Moving forward

The first weeks and months were difficult. I was readmitted into the hospital twice more with an unidentifiable sickness, most likely just a run-down immune system. I was trying to make up schoolwork and get through my first semester of classes, all while fighting such fatigue that a flight of stairs felt like an hour-long workout.

This time would have been easier if I hadn’t been in the middle of starting college. Diet and exercise really decrease fatigue and side effects. Although I wasn’t in a state to exercise, having a better diet during those first few months would have been helpful.

I was living in a dorm, and eating Mexican fast food, sandwiches, and frozen meals. Not ideal. I spent my second semester trying to pretend I wasn’t sick and could party or stay up late. (Not surprisingly, this resulted in me feeling terrible all the time.)

It wasn’t really until the next summer that I started to prioritize my health and focus on the diet and exercise and sleeping. I felt so much better. I am lucky that my body has responded well to treatment — I take nilotinib (Tasigna) — and it’s been smooth sailing since those first few months. I have few side effects, mainly just fatigue. But I think everyone gets tired, right?

Looking for support

I was far from family during this time, although my parents came up a few times when I was in the hospital. I had grudgingly joined a sorority weeks before diagnosis, which turned out to be a saving grace. I didn’t have many actually friends at that point — the school year had just begun — but these women gave an outpouring of support.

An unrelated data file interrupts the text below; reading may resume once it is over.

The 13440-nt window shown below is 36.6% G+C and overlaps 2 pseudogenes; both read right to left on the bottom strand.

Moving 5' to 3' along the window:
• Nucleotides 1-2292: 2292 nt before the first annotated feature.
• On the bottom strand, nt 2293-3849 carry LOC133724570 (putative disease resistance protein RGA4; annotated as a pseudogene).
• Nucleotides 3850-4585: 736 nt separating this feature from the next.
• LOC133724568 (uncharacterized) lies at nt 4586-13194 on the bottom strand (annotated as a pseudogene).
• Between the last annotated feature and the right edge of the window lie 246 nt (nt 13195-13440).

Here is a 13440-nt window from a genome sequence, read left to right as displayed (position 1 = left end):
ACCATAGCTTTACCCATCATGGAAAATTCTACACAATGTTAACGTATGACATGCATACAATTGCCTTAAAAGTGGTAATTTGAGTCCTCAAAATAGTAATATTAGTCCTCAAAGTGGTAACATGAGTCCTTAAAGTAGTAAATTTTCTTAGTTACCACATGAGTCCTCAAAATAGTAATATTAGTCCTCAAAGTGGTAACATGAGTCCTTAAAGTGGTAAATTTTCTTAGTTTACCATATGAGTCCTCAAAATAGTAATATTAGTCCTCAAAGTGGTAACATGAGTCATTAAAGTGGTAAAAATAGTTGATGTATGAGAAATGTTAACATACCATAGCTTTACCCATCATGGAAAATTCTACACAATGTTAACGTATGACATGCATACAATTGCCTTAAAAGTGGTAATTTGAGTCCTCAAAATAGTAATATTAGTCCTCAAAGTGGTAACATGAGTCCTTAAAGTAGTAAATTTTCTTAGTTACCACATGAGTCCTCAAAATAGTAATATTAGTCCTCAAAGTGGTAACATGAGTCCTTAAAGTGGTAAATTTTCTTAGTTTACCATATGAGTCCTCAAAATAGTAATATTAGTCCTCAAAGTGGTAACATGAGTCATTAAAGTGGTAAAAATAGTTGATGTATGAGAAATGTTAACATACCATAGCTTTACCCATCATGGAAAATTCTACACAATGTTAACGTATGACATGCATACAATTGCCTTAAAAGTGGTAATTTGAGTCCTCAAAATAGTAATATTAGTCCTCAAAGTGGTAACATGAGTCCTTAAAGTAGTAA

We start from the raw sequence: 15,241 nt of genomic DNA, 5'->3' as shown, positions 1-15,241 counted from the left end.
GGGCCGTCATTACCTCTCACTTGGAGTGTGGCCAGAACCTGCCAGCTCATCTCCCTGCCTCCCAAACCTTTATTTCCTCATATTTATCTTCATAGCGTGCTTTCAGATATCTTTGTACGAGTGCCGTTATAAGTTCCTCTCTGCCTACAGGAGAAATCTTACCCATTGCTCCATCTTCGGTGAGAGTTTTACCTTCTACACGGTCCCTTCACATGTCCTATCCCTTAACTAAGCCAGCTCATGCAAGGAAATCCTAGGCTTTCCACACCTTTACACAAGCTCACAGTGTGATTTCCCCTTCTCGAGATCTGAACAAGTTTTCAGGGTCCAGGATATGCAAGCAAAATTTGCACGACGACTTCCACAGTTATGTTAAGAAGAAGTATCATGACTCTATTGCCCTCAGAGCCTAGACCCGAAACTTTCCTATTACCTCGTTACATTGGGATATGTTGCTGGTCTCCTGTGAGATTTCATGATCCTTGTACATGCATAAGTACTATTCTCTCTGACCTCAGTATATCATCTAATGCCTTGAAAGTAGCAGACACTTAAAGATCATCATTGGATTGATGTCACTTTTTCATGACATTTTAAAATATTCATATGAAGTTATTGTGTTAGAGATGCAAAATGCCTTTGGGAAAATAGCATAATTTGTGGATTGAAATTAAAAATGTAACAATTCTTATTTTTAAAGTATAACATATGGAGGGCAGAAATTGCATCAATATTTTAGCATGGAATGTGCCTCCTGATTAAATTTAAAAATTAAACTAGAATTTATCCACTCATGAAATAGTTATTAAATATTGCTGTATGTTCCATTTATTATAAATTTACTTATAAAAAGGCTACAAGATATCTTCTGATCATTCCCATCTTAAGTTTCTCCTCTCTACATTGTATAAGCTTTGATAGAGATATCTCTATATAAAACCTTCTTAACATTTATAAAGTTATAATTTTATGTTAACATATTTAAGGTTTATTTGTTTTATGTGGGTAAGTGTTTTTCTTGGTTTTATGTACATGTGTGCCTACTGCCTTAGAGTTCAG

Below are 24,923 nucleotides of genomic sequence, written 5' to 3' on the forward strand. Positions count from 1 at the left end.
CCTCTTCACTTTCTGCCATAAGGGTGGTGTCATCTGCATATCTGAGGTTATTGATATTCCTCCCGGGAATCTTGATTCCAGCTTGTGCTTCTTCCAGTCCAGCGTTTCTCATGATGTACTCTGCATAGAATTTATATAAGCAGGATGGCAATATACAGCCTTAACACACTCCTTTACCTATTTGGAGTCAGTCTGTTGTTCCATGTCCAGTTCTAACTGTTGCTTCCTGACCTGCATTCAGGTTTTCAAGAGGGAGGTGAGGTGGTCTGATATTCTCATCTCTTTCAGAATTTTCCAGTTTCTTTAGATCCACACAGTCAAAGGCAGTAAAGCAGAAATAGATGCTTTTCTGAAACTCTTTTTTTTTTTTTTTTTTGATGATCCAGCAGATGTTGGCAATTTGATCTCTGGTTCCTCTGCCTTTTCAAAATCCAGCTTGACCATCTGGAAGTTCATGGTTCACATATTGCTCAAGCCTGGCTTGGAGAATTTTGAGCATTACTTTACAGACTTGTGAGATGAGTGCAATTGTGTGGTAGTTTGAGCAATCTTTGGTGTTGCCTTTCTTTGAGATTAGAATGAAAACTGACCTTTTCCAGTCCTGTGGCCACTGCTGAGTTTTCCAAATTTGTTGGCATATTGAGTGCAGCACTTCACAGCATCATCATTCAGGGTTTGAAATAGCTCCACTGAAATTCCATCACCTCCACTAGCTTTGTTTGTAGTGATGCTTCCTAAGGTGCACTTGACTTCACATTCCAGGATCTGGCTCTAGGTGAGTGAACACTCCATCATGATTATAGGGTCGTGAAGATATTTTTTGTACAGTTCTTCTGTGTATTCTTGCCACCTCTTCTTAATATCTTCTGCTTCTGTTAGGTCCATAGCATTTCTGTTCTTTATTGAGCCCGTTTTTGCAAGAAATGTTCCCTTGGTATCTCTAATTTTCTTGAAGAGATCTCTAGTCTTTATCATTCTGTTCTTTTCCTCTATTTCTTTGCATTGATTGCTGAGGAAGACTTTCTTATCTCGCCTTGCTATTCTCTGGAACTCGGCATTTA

I had dozens of hospital visitors, and people willing to go with me to doctor appointments and let me hang out in their dorm or apartment. I can’t imagine having gone through that experience without those women there. It very well may have resulted in me dropping out for that semester.

Even with all those friends around, trying their best to help, I still felt extremely alone and scared.

My takeaway

I’d say the most important thing to my outlook about CML has been having hobbies and passions. It was an unexpected diagnosis that meant I would have to live my life a bit differently than I imagined.

However, as I found a love of writing and music over the subsequent years, I came to be quite grateful for the changes brought about by CML. These forms of expression help me navigate feelings of isolation and the ongoing anxiety of chronic illness.

Your hobby could be anything, but especially after diagnosis, it’s nice to have some activities to do rather than laying around feeling sad. (Nothing wrong with that, for the record. Take your time to process emotion as you see fit!)

It’s hard not to feel alone after diagnosis, especially if you haven’t found patient resources that organizations like The Leukemia and Lymphoma Society offer. They provide so many kinds of patient and caregiver support. My diagnosis was very hard at first, but I’m now grateful to have learned to embrace life, not take unimportant things too seriously, and fight to create the life I want.

Isabel Munson, 22, is a writer, researcher, producer, and DJ currently residing in Brooklyn, New York.